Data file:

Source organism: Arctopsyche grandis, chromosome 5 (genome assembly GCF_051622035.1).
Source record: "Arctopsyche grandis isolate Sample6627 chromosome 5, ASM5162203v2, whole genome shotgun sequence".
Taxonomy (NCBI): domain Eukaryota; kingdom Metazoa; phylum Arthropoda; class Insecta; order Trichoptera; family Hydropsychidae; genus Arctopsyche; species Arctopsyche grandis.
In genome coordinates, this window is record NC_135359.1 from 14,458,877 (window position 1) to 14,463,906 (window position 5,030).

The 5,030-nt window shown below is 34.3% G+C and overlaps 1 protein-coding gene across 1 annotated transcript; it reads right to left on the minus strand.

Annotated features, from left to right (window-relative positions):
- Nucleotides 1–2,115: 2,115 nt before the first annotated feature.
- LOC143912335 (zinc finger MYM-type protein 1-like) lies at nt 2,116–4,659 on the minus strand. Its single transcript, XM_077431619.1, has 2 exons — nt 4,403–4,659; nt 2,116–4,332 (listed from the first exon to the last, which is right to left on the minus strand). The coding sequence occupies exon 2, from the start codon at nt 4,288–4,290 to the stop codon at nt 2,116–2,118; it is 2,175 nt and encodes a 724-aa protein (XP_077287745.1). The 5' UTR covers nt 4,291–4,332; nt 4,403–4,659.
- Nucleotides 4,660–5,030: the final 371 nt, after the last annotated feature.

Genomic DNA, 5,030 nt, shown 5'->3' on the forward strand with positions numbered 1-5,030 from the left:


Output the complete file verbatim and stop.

Source organism: Arctopsyche grandis, chromosome 5 (genome assembly GCF_051622035.1).
Source record: "Arctopsyche grandis isolate Sample6627 chromosome 5, ASM5162203v2, whole genome shotgun sequence".
Taxonomy (NCBI): domain Eukaryota; kingdom Metazoa; phylum Arthropoda; class Insecta; order Trichoptera; family Hydropsychidae; genus Arctopsyche; species Arctopsyche grandis.
In genome coordinates, this window is record NC_135359.1 from 14,458,877 (window position 1) to 14,463,906 (window position 5,030).

The 5,030-nt window shown below is 34.3% G+C and overlaps 1 protein-coding gene across 1 annotated transcript; it reads right to left on the minus strand.

Annotated features, from left to right (window-relative positions):
- Nucleotides 1–2,115: 2,115 nt before the first annotated feature.
- LOC143912335 (zinc finger MYM-type protein 1-like) lies at nt 2,116–4,659 on the minus strand. Its single transcript, XM_077431619.1, has 2 exons — nt 4,403–4,659; nt 2,116–4,332 (listed from the first exon to the last, which is right to left on the minus strand). The coding sequence occupies exon 2, from the start codon at nt 4,288–4,290 to the stop codon at nt 2,116–2,118; it is 2,175 nt and encodes a 724-aa protein (XP_077287745.1). The 5' UTR covers nt 4,291–4,332; nt 4,403–4,659.
- Nucleotides 4,660–5,030: the final 371 nt, after the last annotated feature.

Genomic DNA, 5,030 nt, shown 5'->3' on the forward strand with positions numbered 1-5,030 from the left: